Part of what is so annoying about Sullivan’s insistence that the “data demand addressing” around IQ is that he, like so many others wedded to the notion of biological race, commits what Troy Duster refers to as the “fallacy of misplaced concreteness.” Here, Sullivan commits this fallacy in thinking that “IQ” is really an accurate measure of some sort of inherent, immutable intelligence. In fact, there’s lots of research that demonstrates what so-called IQ tests are best at measuring is class position, such as a French study by Capron and Duyme which found that children adopted by high-SES parents score higher than children adopted by low-SES parents. It seems appropriate that this is a French study, since the practice of testing for “intelligence” began in France, with Alfred Binet in 1905, specifically to find in which areas the French school children needed remedial education. Following that, it was imported to the U.S. and promoted as tool in the eugenics movement by people like Henry Herbert Goddard, America’s first intelligence tester and author of the famous American eugenics tract, The Kallikak Family. Goddard and others in the eugenics movement at the beginning of the 20th century, envisioned IQ-testing as an effective tool for addressing the social issues of their day, such as poverty, crime, prostitution, alcoholism, and immigration restriction (See, for example, Zenderland, Measuring Minds, Cambridge University Press, 1998). Indeed, if you take a look at the testimony by “social science experts” of the day who testified before Congress in the hearings prior to the widespread, and racist, 1924 immigration restrictions, many of these leading social scientists used the “evidence” from IQ tests. These tests were administered to new immigrants in English and then in a fallacy of misplaced concreteness (treating results of the IQ test “as if” it were a real, concrete thing), used the lower scores on IQ tests as evidence of their putatively lower intelligence which justified their exclusion as “worthy” immigrants and future citizens. Dr. Jonathan Plucker, Indiana University, offers this detail on Goddard’s work at Ellis Island:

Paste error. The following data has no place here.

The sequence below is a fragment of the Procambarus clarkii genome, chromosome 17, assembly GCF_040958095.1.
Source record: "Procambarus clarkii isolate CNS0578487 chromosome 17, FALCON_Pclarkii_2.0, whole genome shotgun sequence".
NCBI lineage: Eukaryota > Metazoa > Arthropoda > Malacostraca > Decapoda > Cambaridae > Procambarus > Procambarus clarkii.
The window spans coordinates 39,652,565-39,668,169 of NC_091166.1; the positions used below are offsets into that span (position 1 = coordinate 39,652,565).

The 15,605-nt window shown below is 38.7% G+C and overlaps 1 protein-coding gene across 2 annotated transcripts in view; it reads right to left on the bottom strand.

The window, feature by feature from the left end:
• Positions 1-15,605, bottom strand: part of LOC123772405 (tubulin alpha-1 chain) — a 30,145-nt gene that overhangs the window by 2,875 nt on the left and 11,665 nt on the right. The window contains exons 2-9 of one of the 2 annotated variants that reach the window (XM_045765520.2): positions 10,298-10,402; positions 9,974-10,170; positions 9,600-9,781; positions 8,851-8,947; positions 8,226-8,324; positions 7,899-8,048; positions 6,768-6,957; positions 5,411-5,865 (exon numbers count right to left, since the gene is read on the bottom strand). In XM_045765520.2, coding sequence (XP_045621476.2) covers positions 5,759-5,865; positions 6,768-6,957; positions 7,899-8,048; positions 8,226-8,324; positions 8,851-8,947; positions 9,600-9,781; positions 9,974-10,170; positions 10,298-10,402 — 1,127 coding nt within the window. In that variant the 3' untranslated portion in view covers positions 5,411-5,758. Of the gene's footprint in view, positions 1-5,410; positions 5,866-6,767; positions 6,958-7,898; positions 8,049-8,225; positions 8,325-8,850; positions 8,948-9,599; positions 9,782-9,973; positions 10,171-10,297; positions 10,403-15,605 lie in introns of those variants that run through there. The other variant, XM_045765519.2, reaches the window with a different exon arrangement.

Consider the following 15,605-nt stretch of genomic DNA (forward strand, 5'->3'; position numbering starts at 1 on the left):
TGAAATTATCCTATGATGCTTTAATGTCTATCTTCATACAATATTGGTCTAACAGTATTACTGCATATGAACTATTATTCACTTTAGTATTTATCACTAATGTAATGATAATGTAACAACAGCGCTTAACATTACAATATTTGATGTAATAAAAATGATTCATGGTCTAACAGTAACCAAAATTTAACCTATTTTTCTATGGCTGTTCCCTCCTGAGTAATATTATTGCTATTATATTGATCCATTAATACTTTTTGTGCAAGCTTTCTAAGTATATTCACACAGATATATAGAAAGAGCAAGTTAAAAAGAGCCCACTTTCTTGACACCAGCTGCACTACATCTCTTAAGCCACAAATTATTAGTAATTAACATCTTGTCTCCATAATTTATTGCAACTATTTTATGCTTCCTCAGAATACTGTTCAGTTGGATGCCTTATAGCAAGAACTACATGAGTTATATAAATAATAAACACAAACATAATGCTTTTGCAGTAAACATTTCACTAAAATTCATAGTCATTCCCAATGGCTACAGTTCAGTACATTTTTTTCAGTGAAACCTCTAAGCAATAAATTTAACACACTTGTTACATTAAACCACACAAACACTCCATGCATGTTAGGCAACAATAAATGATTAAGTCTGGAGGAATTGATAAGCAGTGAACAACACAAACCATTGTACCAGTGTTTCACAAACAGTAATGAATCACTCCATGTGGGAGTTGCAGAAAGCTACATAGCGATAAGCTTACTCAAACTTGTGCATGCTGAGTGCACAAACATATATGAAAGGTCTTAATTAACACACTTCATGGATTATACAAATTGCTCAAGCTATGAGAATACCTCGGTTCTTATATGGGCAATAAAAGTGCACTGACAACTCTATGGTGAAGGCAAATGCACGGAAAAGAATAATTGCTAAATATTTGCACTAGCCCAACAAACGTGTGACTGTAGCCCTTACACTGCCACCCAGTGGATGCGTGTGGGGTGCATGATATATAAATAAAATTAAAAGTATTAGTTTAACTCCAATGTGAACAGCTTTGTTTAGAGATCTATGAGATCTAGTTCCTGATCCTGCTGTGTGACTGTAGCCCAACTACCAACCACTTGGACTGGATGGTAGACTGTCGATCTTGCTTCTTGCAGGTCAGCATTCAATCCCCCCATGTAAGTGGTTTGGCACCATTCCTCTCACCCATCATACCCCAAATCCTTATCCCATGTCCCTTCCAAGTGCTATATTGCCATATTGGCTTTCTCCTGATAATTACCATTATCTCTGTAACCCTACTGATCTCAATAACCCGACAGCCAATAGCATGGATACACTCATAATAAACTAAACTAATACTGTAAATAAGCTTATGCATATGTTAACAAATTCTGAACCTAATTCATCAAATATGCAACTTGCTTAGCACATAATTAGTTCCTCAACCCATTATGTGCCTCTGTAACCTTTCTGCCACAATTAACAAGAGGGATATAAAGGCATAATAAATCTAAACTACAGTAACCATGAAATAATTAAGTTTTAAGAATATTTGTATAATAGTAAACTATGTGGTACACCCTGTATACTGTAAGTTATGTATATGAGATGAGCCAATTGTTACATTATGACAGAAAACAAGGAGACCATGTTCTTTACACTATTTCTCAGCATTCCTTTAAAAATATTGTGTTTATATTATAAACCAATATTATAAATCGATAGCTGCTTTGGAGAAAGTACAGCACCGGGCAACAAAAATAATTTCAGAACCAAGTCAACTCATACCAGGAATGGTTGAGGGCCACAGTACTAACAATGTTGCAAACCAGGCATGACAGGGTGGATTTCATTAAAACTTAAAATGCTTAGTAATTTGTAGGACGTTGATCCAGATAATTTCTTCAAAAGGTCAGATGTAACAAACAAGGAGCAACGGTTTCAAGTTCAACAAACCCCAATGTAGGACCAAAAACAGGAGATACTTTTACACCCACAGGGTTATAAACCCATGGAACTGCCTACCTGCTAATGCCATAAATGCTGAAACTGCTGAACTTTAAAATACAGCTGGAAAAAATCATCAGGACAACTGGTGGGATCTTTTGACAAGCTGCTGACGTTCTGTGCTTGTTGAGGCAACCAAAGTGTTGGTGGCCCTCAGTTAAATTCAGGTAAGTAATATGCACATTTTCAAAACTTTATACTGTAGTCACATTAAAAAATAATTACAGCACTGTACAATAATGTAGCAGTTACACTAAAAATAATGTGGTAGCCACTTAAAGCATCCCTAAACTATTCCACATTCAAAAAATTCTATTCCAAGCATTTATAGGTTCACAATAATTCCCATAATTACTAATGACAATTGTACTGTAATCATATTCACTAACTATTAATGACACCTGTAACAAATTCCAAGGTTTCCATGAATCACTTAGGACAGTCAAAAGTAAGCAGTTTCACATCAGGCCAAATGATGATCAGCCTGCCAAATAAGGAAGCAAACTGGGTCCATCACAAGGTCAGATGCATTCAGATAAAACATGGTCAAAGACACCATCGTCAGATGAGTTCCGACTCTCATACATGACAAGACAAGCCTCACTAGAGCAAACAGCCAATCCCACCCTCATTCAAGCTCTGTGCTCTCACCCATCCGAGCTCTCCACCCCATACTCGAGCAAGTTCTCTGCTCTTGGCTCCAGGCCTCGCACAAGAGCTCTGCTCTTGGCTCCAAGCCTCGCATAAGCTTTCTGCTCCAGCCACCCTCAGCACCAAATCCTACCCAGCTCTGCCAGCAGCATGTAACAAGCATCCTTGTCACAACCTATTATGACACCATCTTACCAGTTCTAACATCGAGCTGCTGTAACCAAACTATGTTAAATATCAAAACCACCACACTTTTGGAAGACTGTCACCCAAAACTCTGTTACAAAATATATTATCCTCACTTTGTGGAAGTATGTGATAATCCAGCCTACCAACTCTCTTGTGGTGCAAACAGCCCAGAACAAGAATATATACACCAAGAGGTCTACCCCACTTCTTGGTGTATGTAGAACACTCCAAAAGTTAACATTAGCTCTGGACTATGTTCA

In 1913 Goddard was invited to Ellis Island to help detect morons in the immigrant population. In his Intelligence Classification of Immigrants of Different Nationalities (1917) he asserted that most of the Ellis Island immigrants were mentally deficient. For example, he indicated that 83% of all Jews tested were feeble-minded, as were 80% of the Hungarians, 79% of the Italians, and 87% of the Russians. The result was that many immigrants were turned away and sent back to Europe.
I dare say that none of the contemporary anti-immigrant, anti-black (or more precisely anti-African) proponents of Watsonian-style IQ-mongering would dare to launch a convincing argument that 83% of the Jewish population is “feeble-minded.” And I hope they would take issue with the notion of a Jewish “race.”
Let’s get this out of the way first: I disagree strongly with the writer over at The Wonkette who recently offered this incredibly condescending attack on the civil rights protest in Washington D.C. And, the predominantly white Wonkette-readership trots out the usual round of and predictably nasty trash-talk about Rev. Al Sharpton and other Black civil rights leaders. The title of the Wonkette post, “We All Agree. Racism=Bad, Got it. Thanks!” is meant to suggest that “we” (who’s this “we”?) are all “over” racism, and is emblematic of the kind of “I’m not a racist, but…” rhetoric popular among white liberals. The total denial of the reality of racism, contemporary, happening-right-here-right-now-racism, appears to be completely missing from the analysis there, yet that reality continues. Pointing to Rev. Al Sharpton as the source of the problem of racism (“he makes a living off of racism” as one of the commenters writes at Wonkette), is a cheap shot and a red herring in any meaningful discussion about racism.